Dry macular degeneration:

Dry macular degeneration moves slowly and eventually stops. You will never go blind, your brain will adapt to the problem, and you should be able to lead an independent existence. Treatments are likely to become available. In dry macular degeneration, retinal tissue fades away, because is separated by the deposits from the bloodstream. This is a very slow process. Bare patches appear; see arrows below: aerial view to the left, cross section to right.

As the disease progresses, central vision very gradually gets worse, but typically stabilises after some time.  It is not possible to halt dry macular degeneration at present, though this is a field of intense research. However, as the disease develops, the brain learns to use other parts of the retina which still work to see with, so function is often surprisingly good.  There is also a staggering range of devices to help, particularly electronic ones.


Wet macular degeneration:

Wet macular degeneration moves quickly, but if identified and treated promptly, and checked frequently, can have an excellent long-term outcome. In wet macular degeneration, the retina which is deprived of its blood supply produces a chemical. This chemical makes blood vessels grow into the retina. They leak, bleed, and scar and damage vision. This can occur quite rapidly.

People who develop wet macular degeneration commonly notice that straight lines have become bent, or that a blank patch has appeared in the vision. If this happens, it is an emergency, and needs to be looked at by a retinal specialist straight away. Injections into the eye can stabilise vision in 90% of cases, and about 1/3 of cases are substantially improved.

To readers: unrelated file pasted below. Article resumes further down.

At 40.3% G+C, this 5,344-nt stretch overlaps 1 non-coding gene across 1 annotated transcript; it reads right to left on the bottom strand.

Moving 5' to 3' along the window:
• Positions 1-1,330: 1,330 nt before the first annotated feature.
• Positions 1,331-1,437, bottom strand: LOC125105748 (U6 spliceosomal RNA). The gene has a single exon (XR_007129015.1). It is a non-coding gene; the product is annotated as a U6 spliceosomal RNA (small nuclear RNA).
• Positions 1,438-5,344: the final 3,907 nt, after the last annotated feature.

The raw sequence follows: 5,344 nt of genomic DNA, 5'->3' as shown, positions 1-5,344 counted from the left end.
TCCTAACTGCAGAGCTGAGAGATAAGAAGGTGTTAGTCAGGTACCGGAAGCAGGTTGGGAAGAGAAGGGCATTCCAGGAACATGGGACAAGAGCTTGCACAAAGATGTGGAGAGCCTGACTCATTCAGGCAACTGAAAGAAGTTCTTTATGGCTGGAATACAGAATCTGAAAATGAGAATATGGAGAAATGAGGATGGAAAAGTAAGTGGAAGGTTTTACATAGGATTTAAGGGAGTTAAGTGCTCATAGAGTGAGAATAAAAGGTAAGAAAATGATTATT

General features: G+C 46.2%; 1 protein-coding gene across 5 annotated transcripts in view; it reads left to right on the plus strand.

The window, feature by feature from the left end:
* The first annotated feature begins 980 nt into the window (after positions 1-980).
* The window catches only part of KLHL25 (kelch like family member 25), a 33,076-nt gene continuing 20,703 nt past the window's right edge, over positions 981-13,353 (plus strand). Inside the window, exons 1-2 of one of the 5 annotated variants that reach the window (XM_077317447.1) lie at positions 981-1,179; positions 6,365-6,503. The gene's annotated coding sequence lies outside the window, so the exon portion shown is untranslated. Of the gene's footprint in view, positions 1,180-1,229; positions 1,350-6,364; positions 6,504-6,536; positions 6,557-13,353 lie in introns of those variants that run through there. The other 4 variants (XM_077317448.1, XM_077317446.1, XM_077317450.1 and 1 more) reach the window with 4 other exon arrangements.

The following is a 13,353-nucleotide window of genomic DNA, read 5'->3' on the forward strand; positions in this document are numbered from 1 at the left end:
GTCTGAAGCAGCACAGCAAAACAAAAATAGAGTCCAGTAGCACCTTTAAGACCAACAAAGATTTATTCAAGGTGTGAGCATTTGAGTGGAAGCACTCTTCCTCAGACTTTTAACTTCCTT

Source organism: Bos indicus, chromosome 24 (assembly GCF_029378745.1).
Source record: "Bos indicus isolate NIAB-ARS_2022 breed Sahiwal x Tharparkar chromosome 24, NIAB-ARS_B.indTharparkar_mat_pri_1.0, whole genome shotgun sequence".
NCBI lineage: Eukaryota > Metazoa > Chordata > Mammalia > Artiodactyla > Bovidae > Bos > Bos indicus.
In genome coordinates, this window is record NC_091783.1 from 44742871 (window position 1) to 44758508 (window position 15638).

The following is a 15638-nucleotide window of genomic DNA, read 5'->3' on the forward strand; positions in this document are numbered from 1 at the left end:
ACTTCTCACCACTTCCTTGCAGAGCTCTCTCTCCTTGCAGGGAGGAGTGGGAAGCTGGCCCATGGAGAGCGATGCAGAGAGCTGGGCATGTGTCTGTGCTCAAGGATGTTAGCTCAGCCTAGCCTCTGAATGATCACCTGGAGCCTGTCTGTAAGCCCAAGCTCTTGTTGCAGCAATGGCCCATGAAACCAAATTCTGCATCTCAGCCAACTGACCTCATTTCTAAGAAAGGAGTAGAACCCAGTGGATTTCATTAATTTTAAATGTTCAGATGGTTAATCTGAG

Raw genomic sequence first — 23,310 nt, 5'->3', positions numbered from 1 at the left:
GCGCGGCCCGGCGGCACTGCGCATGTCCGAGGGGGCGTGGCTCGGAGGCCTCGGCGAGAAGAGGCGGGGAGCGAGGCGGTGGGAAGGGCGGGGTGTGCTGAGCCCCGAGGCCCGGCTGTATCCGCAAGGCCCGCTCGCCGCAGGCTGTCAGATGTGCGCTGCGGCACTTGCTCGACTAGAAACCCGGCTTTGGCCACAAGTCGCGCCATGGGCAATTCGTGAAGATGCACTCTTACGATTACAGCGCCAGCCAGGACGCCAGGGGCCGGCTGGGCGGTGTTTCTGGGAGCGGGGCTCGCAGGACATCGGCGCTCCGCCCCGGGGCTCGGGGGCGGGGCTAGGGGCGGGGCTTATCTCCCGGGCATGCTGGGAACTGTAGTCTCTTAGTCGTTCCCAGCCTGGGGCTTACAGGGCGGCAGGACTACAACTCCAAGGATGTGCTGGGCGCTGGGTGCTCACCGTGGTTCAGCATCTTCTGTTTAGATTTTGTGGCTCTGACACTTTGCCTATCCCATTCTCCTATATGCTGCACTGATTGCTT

If you are concerned about macular degeneration, make an appointment with a specialist.

By Mr Jonathan Dowler

Mr Jonathan Dowler is a consultant ophthalmic surgeon specialising in retinal disease based in London. He was one of the first ophthalmologists in the UK to use intravitreal injections of anti-VEGF agents (Avastin, Lucentis, Eylea) for macular degeneration, retinal vein occlusion, and diabetic retinopathy, and as such has considerable experience in this area. His retinal practice is one of the busiest in London.

He completed his higher professional training, research fellowship, and doctoral thesis in retinal disease at  Moorfields Eye Hospital, where he was an NHS consultant until 2012. He was one of the first three clinical directors at Moorfields, and in a ballot, run hospital wide by the Electoral Reform Society, he was elected the first staff governor of Moorfields. He was the Moorfields spokesman on eye protection for solar eclipse, appearing on Channel 4, Sky News, and the BBC, and writing a related editorial in the British Medical Journal. He pioneered the development of clinical roles for nurses and optometrists in the management of diabetic retinopathy, work which formed part of a presentation to HM the Queen, Patron of Moorfields, on her visit to the hospital at its centenary. He has published widely on retinal diseases, and authors the British Medical Journal website monograph on diabetic retinopathy.

Overlapping with his professional development within the National Health Service, he was a regular army officer in the Royal Army Medical Corps until 2000, serving in the first Gulf War, and reaching the rank of Lt Col.